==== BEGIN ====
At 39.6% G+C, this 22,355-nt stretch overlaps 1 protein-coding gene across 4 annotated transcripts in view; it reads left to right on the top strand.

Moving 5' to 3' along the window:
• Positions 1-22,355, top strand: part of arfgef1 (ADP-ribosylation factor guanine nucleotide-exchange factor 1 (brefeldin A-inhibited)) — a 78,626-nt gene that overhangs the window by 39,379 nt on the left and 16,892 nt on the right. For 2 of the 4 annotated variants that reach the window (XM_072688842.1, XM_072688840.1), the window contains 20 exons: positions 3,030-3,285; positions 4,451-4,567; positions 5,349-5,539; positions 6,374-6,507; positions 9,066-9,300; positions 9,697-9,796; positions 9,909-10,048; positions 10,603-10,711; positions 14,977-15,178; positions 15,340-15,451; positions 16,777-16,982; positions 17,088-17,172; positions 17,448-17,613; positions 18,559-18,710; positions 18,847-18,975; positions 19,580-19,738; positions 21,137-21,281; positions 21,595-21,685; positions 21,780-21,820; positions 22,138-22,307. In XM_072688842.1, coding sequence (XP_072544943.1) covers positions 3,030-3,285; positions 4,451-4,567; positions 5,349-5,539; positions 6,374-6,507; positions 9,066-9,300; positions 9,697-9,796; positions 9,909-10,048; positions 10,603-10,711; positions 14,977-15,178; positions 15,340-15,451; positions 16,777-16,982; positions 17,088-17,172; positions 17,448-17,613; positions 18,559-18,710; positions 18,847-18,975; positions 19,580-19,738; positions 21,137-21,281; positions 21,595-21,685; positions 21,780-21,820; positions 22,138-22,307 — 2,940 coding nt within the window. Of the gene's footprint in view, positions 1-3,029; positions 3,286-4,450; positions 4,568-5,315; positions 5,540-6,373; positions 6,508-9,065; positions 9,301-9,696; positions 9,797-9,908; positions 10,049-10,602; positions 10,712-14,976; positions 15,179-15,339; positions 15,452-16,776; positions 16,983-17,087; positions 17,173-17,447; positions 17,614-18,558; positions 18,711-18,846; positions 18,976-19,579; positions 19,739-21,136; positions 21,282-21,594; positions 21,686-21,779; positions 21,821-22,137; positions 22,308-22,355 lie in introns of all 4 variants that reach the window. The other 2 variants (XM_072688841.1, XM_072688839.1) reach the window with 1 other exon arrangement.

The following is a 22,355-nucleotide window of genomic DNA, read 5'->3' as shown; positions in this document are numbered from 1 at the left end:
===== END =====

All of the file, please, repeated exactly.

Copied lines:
At 39.6% G+C, this 22,355-nt stretch overlaps 1 protein-coding gene across 4 annotated transcripts in view; it reads left to right on the top strand.

Moving 5' to 3' along the window:
• Positions 1-22,355, top strand: part of arfgef1 (ADP-ribosylation factor guanine nucleotide-exchange factor 1 (brefeldin A-inhibited)) — a 78,626-nt gene that overhangs the window by 39,379 nt on the left and 16,892 nt on the right. For 2 of the 4 annotated variants that reach the window (XM_072688842.1, XM_072688840.1), the window contains 20 exons: positions 3,030-3,285; positions 4,451-4,567; positions 5,349-5,539; positions 6,374-6,507; positions 9,066-9,300; positions 9,697-9,796; positions 9,909-10,048; positions 10,603-10,711; positions 14,977-15,178; positions 15,340-15,451; positions 16,777-16,982; positions 17,088-17,172; positions 17,448-17,613; positions 18,559-18,710; positions 18,847-18,975; positions 19,580-19,738; positions 21,137-21,281; positions 21,595-21,685; positions 21,780-21,820; positions 22,138-22,307. In XM_072688842.1, coding sequence (XP_072544943.1) covers positions 3,030-3,285; positions 4,451-4,567; positions 5,349-5,539; positions 6,374-6,507; positions 9,066-9,300; positions 9,697-9,796; positions 9,909-10,048; positions 10,603-10,711; positions 14,977-15,178; positions 15,340-15,451; positions 16,777-16,982; positions 17,088-17,172; positions 17,448-17,613; positions 18,559-18,710; positions 18,847-18,975; positions 19,580-19,738; positions 21,137-21,281; positions 21,595-21,685; positions 21,780-21,820; positions 22,138-22,307 — 2,940 coding nt within the window. Of the gene's footprint in view, positions 1-3,029; positions 3,286-4,450; positions 4,568-5,315; positions 5,540-6,373; positions 6,508-9,065; positions 9,301-9,696; positions 9,797-9,908; positions 10,049-10,602; positions 10,712-14,976; positions 15,179-15,339; positions 15,452-16,776; positions 16,983-17,087; positions 17,173-17,447; positions 17,614-18,558; positions 18,711-18,846; positions 18,976-19,579; positions 19,739-21,136; positions 21,282-21,594; positions 21,686-21,779; positions 21,821-22,137; positions 22,308-22,355 lie in introns of all 4 variants that reach the window. The other 2 variants (XM_072688841.1, XM_072688839.1) reach the window with 1 other exon arrangement.

The following is a 22,355-nucleotide window of genomic DNA, read 5'->3' as shown; positions in this document are numbered from 1 at the left end: